*

*
Egret and crab

Monday, January 29, 2024

Viva Las Vegas


I am back from my show in Las Vegas. It went pretty well for me. 

This was the first time that the Old West Show has been held in Las Vegas. 

There were some logistical nightmares but I guess you are always going to have that in a new venue. 

I am happy that I exhibited.

There is an ongoing consolidation in the auction business, like many businesses. 

Big guys are swallowing up little guys.

The show was originally owned and promoted by High Noon Auctions, very good friends of mine. 

It accompanied an auction, which was the real source of income for the promoters, not catering to a bunch of irritating western and antique dealers.

The show was held in Mesa, Arizona. Joseph and Linda ultimately sold the show to another solid friend, Brian Lebel and he operated the show for quite a few years, both in Mesa, Ft. Worth and Santa Fe.

The people that own the convention center in Mesa got very greedy and jacked their rents up so high the thing didn't make any more financial sense. Brian sold out to Morphy Auctions, one of the nation's largest, which had also fairly recently swallowed James Julia auctions in their native Maine.

Morphy has ran one of the oldest gun shows in the country for many decades in Las Vegas, the Antique Arms and Armor show, and they decided to consolidate the Old West show and bring us Western and Native dealers and the gun guys under one roof for a show. 

I think that it came off fairly well although the attendance did not match Mesa, which is more closely located to the epicenter of interest in the western/native genre, which is Arizona and New Mexico, with the Californian and Texas buyers coming in from either side of the aisle. The show didn't seem to have a lot of local traffic and I never quite figured out if they did much local advertising.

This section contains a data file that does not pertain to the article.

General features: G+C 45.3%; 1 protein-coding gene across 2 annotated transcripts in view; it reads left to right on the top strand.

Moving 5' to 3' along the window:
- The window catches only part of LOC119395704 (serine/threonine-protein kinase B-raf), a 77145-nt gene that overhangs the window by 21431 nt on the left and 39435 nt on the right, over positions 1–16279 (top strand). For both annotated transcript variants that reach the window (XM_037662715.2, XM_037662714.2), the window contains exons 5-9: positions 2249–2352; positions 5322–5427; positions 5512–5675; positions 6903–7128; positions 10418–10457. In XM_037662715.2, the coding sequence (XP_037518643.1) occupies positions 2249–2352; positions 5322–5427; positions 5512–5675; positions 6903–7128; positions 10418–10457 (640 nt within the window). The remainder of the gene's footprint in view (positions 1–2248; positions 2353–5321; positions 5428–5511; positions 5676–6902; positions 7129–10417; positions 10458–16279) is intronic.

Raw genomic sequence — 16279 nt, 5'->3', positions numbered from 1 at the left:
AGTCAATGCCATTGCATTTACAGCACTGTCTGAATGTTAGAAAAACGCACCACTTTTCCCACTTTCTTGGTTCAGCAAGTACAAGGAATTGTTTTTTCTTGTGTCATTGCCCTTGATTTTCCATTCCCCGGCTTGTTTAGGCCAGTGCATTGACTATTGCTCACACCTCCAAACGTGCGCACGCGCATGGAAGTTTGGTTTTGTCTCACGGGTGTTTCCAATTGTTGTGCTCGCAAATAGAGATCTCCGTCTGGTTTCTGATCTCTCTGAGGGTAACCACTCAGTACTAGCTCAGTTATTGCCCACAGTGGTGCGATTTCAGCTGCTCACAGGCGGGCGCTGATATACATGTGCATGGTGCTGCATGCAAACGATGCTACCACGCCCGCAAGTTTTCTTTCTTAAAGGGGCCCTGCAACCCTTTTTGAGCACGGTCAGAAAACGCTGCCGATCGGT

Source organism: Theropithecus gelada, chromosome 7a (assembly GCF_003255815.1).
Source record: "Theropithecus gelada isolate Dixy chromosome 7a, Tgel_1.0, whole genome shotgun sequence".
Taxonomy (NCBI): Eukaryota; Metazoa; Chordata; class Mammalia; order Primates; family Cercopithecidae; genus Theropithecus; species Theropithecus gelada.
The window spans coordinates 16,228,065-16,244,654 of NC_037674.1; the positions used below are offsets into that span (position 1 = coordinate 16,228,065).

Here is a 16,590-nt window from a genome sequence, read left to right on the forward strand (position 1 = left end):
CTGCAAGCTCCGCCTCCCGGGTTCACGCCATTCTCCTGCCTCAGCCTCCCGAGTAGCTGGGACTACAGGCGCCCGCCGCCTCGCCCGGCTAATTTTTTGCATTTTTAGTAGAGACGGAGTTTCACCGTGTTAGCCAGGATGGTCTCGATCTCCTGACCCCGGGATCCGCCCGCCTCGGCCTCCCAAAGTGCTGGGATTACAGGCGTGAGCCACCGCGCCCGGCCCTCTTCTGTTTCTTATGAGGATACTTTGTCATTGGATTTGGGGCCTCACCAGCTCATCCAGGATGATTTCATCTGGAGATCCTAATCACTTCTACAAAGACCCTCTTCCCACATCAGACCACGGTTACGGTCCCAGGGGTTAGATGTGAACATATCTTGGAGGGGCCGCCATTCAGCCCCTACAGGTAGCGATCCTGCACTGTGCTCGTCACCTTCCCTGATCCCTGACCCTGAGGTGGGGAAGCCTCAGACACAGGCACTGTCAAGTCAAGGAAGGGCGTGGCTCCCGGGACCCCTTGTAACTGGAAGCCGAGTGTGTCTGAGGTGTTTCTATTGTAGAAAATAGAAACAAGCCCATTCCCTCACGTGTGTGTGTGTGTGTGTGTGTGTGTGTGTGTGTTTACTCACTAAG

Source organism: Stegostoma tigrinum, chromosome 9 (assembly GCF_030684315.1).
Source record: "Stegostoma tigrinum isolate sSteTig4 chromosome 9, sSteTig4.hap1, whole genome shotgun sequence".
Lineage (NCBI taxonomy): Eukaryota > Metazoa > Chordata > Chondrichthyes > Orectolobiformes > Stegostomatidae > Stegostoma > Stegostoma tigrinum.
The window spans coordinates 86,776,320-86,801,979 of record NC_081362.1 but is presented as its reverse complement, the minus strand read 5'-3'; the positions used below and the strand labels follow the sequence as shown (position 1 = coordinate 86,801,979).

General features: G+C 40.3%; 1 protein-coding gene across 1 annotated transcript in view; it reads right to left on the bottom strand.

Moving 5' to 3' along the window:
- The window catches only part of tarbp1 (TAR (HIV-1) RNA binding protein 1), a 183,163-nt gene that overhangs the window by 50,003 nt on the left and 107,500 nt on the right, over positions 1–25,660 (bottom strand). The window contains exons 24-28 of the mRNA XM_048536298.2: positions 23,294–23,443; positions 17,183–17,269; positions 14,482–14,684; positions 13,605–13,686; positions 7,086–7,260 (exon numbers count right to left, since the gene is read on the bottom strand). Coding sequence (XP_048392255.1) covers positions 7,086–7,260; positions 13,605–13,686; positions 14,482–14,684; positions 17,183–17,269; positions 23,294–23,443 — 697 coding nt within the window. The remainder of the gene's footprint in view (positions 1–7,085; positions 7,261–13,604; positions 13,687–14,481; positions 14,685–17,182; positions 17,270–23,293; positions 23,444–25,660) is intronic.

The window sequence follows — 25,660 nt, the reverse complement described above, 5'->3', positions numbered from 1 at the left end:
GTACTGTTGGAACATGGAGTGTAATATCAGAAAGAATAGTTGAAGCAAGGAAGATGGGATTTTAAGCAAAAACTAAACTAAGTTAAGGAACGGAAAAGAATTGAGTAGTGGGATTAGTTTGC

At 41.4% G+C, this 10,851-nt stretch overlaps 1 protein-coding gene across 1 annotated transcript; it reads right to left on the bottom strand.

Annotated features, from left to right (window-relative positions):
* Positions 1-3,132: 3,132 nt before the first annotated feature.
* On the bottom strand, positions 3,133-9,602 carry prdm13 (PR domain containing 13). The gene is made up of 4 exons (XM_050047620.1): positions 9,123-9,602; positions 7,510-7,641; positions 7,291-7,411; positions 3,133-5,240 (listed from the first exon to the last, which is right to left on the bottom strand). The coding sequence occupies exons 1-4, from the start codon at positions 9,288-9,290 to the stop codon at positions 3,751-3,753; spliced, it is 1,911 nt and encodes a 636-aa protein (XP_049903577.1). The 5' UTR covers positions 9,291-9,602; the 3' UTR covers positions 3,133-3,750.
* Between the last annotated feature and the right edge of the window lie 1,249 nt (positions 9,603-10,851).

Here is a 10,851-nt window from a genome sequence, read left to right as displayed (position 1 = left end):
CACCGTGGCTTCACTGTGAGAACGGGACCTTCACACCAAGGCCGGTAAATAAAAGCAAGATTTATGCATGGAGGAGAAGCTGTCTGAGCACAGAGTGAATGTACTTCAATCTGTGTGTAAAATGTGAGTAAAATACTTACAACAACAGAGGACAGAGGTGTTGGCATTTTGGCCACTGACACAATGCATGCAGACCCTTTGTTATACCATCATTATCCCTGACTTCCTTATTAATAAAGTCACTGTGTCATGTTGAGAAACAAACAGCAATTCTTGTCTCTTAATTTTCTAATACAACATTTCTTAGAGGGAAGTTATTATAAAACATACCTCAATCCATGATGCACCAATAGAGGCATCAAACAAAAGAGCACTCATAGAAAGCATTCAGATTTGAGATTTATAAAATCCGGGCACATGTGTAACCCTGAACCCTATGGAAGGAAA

The auction did very well, the show was more spotty. Some dealers did well, some did not, as always. The Antique Arms was tabletop dealers in a hall across the way, really not my thing. Some of them brought good Indian but either put ridiculous prices on it or forced people to bid on things. This sucks, the first guy bidding never is rewarded. If you go to a show, know what you want for things and don't use people.

I've owned guns my entire life but don't obsess about them. Walked the hall but it was pretty boring for me personally.

The Japanese swords and armor were cool.

Our show was beautiful. Business is tough in today's climate, with so many collectors aging out and not being replaced by a mostly disinterested millennial x to z generation.

So the dealers that have managed to survive tend to be really good at what they do. The quality of their material was actually quite amazing.